Though they move every night, shifting position and rising from the dead, the toy soldiers at the Bellevue Arts Museum are not alive — at least not anywhere beside the mind of their creator, New York-based artist Nathan Vincent.
The three-plus foot tall statues mark Vincent’s return to the Bellevue Arts Museum for his first solo museum installation — an installation of 16 yarn soldiers called “Let’s Play War!” that juxtaposes femininity and masculinity, and expose how face violence permeates our culture.
“I was interested, as I thought back to my own childhood, and I was thinking about the things that we played with that, not dictated, but suggested how we should act,” he said. “I’m using gender roles as a launching point with this piece, but also trying to take something abstract like war and violence, and make it a little more tangible.”
Modeled after the classic plastic toy soldiers, Vincent’s creations are meant to almost have grown alongside the children that one played with them. Museum-goers will be able to walk among them, and feel as if they are part of the warfare being played out.
Each soldier took between two and three weeks to make, and consists of a steady base of steel, foam and the textile hardener, paverpol, covered by yarn. From conception to final touches, the two armies of eight soldiers took a year to create.
Over the four months of the installation, the soldiers will move each day, changing formations, advancing on the opposing army, and even die. The actions are made to make the audience think about warfare and how it is portrayed to children, said Vincent.
“Soldiers who are laying on the ground dead will revive, get back up again and rejoin the fray, and we want to people think about that. That’s very much the way children play with them, but not the way it is in real life, you know? You can’t bring the dead back to life,” he said.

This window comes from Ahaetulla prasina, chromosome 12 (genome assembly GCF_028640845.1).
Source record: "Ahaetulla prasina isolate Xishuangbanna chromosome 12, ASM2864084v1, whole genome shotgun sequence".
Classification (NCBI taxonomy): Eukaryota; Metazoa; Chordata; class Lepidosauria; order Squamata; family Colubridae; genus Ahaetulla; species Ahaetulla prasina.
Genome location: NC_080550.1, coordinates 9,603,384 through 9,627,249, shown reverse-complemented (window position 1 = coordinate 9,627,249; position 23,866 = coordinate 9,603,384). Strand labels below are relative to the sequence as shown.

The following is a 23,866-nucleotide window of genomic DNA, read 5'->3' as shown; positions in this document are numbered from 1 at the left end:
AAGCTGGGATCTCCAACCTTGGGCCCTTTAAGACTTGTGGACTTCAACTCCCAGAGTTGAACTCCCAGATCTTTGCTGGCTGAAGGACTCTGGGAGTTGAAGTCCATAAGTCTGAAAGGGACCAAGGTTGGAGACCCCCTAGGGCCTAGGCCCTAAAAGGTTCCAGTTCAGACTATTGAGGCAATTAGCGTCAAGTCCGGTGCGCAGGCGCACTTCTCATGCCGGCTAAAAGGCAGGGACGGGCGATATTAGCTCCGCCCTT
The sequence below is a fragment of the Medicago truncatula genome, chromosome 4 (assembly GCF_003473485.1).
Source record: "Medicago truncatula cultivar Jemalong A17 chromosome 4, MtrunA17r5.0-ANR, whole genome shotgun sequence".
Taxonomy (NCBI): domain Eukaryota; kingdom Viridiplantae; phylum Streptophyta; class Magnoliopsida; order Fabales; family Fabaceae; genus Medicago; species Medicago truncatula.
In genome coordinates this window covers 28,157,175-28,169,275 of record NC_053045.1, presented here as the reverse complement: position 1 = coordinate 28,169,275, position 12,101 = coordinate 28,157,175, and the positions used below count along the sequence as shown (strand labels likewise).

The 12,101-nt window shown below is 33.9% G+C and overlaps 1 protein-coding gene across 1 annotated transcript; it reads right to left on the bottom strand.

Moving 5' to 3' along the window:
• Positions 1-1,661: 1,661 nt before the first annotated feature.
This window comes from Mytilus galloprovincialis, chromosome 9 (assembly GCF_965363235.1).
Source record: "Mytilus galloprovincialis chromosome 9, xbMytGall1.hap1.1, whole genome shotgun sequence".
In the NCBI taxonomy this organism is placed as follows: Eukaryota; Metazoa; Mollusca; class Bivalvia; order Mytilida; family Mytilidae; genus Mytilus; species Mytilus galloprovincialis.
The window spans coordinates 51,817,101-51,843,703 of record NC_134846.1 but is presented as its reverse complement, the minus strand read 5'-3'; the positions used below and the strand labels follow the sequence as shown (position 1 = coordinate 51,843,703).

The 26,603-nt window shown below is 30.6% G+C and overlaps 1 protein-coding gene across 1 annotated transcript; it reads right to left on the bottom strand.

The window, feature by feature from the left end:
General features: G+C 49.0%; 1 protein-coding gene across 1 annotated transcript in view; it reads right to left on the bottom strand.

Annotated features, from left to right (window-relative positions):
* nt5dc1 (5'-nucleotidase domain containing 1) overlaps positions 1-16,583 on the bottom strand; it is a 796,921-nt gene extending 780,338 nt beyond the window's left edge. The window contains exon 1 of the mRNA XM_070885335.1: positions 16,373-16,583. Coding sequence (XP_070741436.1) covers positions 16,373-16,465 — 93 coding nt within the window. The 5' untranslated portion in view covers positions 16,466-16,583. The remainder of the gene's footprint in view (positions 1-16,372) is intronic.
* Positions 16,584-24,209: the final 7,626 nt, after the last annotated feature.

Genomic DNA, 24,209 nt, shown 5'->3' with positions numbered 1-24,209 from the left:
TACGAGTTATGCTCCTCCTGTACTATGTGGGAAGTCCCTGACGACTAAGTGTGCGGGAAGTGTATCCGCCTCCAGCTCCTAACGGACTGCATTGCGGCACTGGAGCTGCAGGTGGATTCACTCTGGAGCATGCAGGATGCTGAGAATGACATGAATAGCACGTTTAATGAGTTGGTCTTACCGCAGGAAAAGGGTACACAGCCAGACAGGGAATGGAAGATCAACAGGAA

Due to his work with the traditionally feminine medium of yarn, much of Vincent’s work as a fiber artist has played with perceptions of gender. In the decade since he found his voice in working with yarn, he says he has tried to showcase the way simple objects can be associated with men or women.
It started off small— screws, tools and appliances. In 2011, Vincent was invited to be a part of the group show “The Mysterious Content of Softness” at the Bellevue Arts Museum.
His first foray into installation art, Vincent said the life-size yarn locker room he created was an eye-opening experience. Attendees could walk around the locker room, with showers, lockers and urinals all spaced apart, leaving no refuge from peering eyes.
“The locker room exhibit was about being on display, which doesn’t mesh with traditional ideas of masculinity,” he said. “It was immersive, and for me, it changed for me the way I think about art. I was creating a space in which you could experience a feeling or concept.”
After such a personal revelation during his last experience at the Bellevue Arts Museum, Vincent said he didn’t feel any pressure with this piece, although he did have some nerves. His studio in New York is significantly smaller than the gallery space at the Bellevue Arts Museum, meaning he had to put finished pieces into storage, so he hadn’t seen the finished pieces all together before they arrived in Bellevue.
“I was a little nervous to be honest,” he said. “But I was thinking of it as a completely separate piece. I guess I don’t look at it as trying to live up to my previous work.”
‘Let’s Play War!’ can be viewed at the Bellevue Arts Museum through October 18. A video of the soldiers’ movements can be viewed at vimeo.com/131244784.